Back in August, 45 of 48 Senate Democrats signed an open letter to President Donald Trump vowing to oppose any tax reform proposal that included tax cuts for the “top one percent.”
Three Senate Democrats — West Virginia’s Joe Manchin, Indiana’s Joe Donnelly, and North Dakota’s Heidi Heitkamp — did not. Now, as Republicans gear up to advance a tax bill that would almost certainly reduce the tax burden on the wealthy, liberal activists and organizers on the left are going to work to sink it — beginning by trying to push Manchin, Donnelly, and Heitkamp to come out publicly against the plan.
If any of these Senate Democrats can be convinced to vote for the plan, then Republicans will both get bipartisan cover for the bill and dramatically increase their odds of getting the 50 votes they need, allowing Republicans to notch their first real legislative win and dramatically alter the federal tax code. (Republicans are trying to pass the bill through the reconciliation process, which allows them to bypass the 60 votes they’d need for normal legislation.)
“In the same way we had to target some Democrats to play hardball on health care, we’re going to have to put pressure on Democrats who are weaker on taxes,” said Ezra Levin, co-founder of the national activist group Indivisible. “We’re going to first need a unified Democratic caucus — and then peel away Senate Republicans to defeat this.”
Tax reform poses a set of unique challenges for left-wing advocacy organizations. It does not promise to rip away access to lifesaving care for millions of people; organizers recognize that mobilizing marches and rallies around the abstraction of tax policy may prove more difficult compared to the searing immediacy of health care. But the left has been encouraged by Minority Leader Chuck Schumer’s strong initial attack against the Trump proposal (he called it “wealth-fare”) — and the fact that no Democrats have publicly embraced it yet. That gives the left hope that they can replicate the playbook they used to take down the Republican health plan.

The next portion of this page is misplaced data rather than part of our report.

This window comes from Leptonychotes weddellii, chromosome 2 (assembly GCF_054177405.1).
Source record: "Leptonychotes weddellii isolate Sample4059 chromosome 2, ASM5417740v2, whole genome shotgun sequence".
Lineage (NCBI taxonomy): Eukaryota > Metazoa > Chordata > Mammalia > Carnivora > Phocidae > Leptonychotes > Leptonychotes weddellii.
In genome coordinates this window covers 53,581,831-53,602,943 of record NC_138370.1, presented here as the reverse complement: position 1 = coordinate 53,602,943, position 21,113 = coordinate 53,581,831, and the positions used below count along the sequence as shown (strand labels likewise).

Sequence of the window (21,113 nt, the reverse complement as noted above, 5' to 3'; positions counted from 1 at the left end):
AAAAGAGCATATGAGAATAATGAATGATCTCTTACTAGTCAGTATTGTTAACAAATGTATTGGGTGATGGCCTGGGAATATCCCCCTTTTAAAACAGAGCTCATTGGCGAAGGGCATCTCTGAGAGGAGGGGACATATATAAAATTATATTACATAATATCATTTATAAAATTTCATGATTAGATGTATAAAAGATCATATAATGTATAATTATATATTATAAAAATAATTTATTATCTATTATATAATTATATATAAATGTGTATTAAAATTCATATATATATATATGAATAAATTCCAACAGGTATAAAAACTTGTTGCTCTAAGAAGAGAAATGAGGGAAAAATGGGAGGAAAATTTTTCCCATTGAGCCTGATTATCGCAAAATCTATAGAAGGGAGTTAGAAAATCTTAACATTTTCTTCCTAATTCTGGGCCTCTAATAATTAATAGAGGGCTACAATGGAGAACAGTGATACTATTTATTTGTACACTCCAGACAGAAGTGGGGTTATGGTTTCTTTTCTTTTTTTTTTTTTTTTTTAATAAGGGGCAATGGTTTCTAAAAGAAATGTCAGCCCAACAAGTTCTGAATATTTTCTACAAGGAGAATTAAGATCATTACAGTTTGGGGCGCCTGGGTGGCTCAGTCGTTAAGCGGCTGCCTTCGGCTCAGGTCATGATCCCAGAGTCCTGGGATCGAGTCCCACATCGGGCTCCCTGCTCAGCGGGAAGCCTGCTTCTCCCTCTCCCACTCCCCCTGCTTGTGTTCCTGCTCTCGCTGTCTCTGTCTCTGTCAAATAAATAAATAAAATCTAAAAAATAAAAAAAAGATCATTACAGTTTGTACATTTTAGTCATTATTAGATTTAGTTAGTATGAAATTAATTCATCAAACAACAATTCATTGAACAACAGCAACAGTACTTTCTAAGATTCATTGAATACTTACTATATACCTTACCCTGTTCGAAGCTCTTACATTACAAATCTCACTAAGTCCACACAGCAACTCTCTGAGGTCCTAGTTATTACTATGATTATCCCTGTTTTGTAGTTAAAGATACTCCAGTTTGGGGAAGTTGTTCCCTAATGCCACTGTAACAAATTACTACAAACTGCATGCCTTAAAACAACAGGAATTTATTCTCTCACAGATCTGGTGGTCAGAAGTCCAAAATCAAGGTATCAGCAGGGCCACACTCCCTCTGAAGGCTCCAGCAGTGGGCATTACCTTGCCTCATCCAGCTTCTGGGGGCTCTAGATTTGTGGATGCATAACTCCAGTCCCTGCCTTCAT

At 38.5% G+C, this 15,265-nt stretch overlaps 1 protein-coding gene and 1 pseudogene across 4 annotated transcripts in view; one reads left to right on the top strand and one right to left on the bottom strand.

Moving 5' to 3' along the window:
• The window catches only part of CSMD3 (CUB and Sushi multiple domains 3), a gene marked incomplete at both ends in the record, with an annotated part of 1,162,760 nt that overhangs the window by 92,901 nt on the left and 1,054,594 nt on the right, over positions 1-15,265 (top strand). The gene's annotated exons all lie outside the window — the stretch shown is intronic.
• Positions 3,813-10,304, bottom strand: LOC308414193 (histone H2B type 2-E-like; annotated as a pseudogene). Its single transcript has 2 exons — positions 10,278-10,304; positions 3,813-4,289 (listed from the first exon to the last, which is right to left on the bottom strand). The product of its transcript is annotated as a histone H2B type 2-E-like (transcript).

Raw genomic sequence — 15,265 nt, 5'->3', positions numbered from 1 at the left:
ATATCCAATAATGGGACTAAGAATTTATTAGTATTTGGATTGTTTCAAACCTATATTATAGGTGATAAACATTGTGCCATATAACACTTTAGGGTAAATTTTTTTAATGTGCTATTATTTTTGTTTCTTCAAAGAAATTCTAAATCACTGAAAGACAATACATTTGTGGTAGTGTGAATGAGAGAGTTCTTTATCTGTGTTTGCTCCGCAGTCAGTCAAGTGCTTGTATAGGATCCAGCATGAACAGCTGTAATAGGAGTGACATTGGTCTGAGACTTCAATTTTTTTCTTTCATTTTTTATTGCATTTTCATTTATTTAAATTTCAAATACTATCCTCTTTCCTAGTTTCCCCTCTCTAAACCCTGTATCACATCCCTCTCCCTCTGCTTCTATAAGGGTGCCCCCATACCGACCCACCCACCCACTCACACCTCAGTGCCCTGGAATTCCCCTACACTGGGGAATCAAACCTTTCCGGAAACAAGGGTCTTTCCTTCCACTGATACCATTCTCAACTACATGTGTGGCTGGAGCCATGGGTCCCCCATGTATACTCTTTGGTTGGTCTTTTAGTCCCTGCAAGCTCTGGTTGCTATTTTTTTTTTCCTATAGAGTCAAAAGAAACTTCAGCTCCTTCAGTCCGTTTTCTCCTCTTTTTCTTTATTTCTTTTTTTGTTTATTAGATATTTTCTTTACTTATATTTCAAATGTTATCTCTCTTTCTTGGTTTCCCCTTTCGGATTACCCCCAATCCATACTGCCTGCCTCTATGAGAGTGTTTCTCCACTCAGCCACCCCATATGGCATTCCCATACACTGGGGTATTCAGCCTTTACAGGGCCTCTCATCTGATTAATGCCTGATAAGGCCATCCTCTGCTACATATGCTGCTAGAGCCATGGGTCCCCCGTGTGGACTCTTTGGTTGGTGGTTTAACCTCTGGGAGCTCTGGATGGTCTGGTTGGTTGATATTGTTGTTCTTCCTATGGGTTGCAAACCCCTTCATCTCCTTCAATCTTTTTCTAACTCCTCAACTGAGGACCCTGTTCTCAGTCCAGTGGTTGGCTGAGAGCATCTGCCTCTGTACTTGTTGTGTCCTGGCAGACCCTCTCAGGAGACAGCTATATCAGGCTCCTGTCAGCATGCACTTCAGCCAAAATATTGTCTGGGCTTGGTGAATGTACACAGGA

“The message is going to be simple and clear: This is a huge giveaway for corporations and the wealthy,” Levin said. “I’m optimistic we’ll find creative ways to dramatize this as well.”
The battle to win over Senate Democrats in Trump country
The left’s battle over Trump’s tax reform will begin by trying to unite the entirety of the Democratic caucus in vocal opposition.
So far, about 30 of the 48 Democratic senators have issued statements or given public remarks attacking the tax plan, according to a tally compiled by Vox. About 10 others have criticized elements of the plan while stressing the need to evaluate it further; the remaining handful have generally steered clear of the proposal altogether.
Left-wing groups are demanding that all Senate Democrats speak out against the plan, mirroring a similar demand they made of Democrats over the Republican health plan. Part of their concern is that Democratic senators who represent states won by Trump are under immense political pressure from the White House to back the tax reform overhaul; it will take an equal or greater countervailing force, they say, to prevent them from signing on.
The right’s push is already underway. On Wednesday afternoon, for instance, Trump flew to Indiana on Air Force One with Sen. Donnelly — whose state he won this November by 18 points — and then publicly vowed to come for his seat during a campaign rally before thousands.
“If Donnelly doesn’t approve [the tax plan], because, you know, he’s on the other side ... we will come here, we will campaign against him like you wouldn’t believe,” Trump said before pointing into the crowd, Politico recounted. The crowd then cheered wildly.